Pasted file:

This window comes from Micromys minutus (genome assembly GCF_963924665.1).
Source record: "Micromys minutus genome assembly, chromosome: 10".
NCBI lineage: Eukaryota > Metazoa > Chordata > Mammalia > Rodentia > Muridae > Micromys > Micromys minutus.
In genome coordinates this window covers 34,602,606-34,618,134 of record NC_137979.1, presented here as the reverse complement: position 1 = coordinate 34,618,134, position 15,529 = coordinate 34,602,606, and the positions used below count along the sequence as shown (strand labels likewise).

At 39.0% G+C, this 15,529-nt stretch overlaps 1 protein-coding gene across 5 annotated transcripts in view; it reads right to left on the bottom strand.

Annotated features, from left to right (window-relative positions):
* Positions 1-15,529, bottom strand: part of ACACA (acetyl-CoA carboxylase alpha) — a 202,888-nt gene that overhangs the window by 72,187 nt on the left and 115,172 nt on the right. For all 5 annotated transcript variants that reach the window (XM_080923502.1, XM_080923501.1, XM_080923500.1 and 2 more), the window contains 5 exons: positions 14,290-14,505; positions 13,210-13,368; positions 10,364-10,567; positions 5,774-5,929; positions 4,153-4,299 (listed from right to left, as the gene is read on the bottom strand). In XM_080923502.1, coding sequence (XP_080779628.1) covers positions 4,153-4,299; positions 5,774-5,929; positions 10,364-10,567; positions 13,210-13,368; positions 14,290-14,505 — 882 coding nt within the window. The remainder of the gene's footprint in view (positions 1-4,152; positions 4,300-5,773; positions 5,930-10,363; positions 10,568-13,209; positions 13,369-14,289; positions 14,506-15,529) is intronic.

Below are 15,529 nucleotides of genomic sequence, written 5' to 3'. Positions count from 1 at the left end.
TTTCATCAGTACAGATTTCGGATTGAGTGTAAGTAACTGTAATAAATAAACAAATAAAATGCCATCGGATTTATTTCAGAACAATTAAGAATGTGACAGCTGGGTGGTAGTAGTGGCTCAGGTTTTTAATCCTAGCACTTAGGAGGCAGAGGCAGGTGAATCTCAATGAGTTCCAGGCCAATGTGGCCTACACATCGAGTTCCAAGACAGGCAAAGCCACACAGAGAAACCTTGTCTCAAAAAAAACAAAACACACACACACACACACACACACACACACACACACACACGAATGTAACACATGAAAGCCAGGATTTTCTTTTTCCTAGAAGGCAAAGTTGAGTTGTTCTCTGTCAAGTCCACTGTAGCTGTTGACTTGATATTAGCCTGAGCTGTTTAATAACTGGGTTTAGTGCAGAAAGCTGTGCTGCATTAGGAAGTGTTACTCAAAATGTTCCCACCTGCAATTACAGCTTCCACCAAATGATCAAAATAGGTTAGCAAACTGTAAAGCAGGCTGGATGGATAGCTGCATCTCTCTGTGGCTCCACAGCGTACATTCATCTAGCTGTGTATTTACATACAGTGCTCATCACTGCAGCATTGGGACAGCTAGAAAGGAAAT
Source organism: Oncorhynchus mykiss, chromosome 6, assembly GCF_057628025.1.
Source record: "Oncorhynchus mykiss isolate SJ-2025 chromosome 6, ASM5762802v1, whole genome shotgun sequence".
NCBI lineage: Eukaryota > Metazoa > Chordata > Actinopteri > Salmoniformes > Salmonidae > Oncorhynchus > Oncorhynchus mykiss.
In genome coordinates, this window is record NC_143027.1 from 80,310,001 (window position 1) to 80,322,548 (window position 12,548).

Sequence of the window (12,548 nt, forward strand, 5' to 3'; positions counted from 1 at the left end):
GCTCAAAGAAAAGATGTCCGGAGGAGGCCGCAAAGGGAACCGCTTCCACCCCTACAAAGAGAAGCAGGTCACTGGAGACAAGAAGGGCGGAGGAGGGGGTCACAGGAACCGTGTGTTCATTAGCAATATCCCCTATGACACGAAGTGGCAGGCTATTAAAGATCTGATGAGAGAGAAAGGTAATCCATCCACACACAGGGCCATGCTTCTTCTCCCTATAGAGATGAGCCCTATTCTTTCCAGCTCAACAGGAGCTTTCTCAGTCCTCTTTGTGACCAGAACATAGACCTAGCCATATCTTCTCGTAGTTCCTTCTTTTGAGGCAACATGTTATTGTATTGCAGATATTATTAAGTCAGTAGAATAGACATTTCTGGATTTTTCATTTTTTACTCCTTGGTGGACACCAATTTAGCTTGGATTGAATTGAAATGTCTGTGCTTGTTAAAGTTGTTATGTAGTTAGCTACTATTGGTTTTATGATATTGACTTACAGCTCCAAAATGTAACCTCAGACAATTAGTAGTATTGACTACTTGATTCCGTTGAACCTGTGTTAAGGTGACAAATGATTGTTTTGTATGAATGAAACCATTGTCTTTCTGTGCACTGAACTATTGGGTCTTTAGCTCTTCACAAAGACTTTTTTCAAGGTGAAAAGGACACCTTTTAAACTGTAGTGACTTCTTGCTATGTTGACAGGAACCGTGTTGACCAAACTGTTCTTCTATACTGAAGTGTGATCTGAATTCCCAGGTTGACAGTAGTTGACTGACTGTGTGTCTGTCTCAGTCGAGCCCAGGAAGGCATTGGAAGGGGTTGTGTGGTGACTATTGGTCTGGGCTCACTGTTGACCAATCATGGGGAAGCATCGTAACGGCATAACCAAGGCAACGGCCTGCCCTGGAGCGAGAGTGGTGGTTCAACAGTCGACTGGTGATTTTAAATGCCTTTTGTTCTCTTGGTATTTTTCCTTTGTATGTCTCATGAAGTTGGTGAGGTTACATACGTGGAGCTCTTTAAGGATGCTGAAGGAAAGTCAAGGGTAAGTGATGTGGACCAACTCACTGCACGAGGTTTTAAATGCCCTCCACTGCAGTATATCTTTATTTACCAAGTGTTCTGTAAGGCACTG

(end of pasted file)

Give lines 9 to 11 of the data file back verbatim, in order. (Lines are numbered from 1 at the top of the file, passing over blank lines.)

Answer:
TTTCATCAGTACAGATTTCGGATTGAGTGTAAGTAACTGTAATAAATAAACAAATAAAATGCCATCGGATTTATTTCAGAACAATTAAGAATGTGACAGCTGGGTGGTAGTAGTGGCTCAGGTTTTTAATCCTAGCACTTAGGAGGCAGAGGCAGGTGAATCTCAATGAGTTCCAGGCCAATGTGGCCTACACATCGAGTTCCAAGACAGGCAAAGCCACACAGAGAAACCTTGTCTCAAAAAAAACAAAACACACACACACACACACACACACACACACACACACACACGAATGTAACACATGAAAGCCAGGATTTTCTTTTTCCTAGAAGGCAAAGTTGAGTTGTTCTCTGTCAAGTCCACTGTAGCTGTTGACTTGATATTAGCCTGAGCTGTTTAATAACTGGGTTTAGTGCAGAAAGCTGTGCTGCATTAGGAAGTGTTACTCAAAATGTTCCCACCTGCAATTACAGCTTCCACCAAATGATCAAAATAGGTTAGCAAACTGTAAAGCAGGCTGGATGGATAGCTGCATCTCTCTGTGGCTCCACAGCGTACATTCATCTAGCTGTGTATTTACATACAGTGCTCATCACTGCAGCATTGGGACAGCTAGAAAGGAAAT
Source organism: Oncorhynchus mykiss, chromosome 6, assembly GCF_057628025.1.
Source record: "Oncorhynchus mykiss isolate SJ-2025 chromosome 6, ASM5762802v1, whole genome shotgun sequence".